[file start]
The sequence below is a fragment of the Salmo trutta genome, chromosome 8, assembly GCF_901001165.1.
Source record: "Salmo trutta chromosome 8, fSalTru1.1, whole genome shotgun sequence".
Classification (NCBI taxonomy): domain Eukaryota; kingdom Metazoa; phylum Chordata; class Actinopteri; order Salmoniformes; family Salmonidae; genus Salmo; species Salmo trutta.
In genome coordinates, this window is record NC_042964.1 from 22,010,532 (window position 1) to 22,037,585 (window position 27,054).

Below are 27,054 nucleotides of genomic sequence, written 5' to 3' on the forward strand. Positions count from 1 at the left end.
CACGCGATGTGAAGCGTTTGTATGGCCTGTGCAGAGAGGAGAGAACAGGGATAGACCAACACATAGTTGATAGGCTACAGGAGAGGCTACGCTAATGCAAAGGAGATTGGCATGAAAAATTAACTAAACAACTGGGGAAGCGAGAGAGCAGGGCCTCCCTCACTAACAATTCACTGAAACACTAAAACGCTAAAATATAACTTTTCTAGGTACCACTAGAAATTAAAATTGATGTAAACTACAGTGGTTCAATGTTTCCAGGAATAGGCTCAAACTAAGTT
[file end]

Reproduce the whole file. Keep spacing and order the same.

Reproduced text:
The sequence below is a fragment of the Salmo trutta genome, chromosome 8, assembly GCF_901001165.1.
Source record: "Salmo trutta chromosome 8, fSalTru1.1, whole genome shotgun sequence".
Classification (NCBI taxonomy): domain Eukaryota; kingdom Metazoa; phylum Chordata; class Actinopteri; order Salmoniformes; family Salmonidae; genus Salmo; species Salmo trutta.
In genome coordinates, this window is record NC_042964.1 from 22,010,532 (window position 1) to 22,037,585 (window position 27,054).

Below are 27,054 nucleotides of genomic sequence, written 5' to 3' on the forward strand. Positions count from 1 at the left end.
CACGCGATGTGAAGCGTTTGTATGGCCTGTGCAGAGAGGAGAGAACAGGGATAGACCAACACATAGTTGATAGGCTACAGGAGAGGCTACGCTAATGCAAAGGAGATTGGCATGAAAAATTAACTAAACAACTGGGGAAGCGAGAGAGCAGGGCCTCCCTCACTAACAATTCACTGAAACACTAAAACGCTAAAATATAACTTTTCTAGGTACCACTAGAAATTAAAATTGATGTAAACTACAGTGGTTCAATGTTTCCAGGAATAGGCTCAAACTAAGTT